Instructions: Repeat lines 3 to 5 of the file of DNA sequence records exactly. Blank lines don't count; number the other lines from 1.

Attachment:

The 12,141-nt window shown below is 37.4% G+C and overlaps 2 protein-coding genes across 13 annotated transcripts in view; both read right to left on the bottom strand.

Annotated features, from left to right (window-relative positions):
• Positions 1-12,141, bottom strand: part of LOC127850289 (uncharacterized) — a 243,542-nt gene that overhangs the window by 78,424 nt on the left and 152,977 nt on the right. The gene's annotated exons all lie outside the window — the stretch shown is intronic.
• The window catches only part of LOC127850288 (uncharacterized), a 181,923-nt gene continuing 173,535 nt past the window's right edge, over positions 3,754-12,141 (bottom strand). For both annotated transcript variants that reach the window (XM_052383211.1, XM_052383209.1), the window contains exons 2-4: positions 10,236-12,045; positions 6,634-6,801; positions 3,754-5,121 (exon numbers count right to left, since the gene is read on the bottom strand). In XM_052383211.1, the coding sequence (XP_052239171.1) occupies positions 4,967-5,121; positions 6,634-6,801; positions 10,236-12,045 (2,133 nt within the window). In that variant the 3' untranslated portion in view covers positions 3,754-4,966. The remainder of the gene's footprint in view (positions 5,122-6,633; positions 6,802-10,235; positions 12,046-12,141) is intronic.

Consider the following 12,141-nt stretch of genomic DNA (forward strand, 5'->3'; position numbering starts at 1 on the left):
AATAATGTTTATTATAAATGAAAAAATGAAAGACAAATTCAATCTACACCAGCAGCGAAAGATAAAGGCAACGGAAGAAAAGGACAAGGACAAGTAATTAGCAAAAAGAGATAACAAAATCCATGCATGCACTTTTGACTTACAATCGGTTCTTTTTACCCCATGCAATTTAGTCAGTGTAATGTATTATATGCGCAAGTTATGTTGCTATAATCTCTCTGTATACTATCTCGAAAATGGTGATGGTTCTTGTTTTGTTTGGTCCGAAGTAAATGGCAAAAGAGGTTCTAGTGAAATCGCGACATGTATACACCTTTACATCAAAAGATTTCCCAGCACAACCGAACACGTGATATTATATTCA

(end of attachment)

• Positions 1-12,141, bottom strand: part of LOC127850289 (uncharacterized) — a 243,542-nt gene that overhangs the window by 78,424 nt on the left and 152,977 nt on the right. The gene's annotated exons all lie outside the window — the stretch shown is intronic.
• The window catches only part of LOC127850288 (uncharacterized), a 181,923-nt gene continuing 173,535 nt past the window's right edge, over positions 3,754-12,141 (bottom strand). For both annotated transcript variants that reach the window (XM_052383211.1, XM_052383209.1), the window contains exons 2-4: positions 10,236-12,045; positions 6,634-6,801; positions 3,754-5,121 (exon numbers count right to left, since the gene is read on the bottom strand). In XM_052383211.1, the coding sequence (XP_052239171.1) occupies positions 4,967-5,121; positions 6,634-6,801; positions 10,236-12,045 (2,133 nt within the window). In that variant the 3' untranslated portion in view covers positions 3,754-4,966. The remainder of the gene's footprint in view (positions 5,122-6,633; positions 6,802-10,235; positions 12,046-12,141) is intronic.

Consider the following 12,141-nt stretch of genomic DNA (forward strand, 5'->3'; position numbering starts at 1 on the left):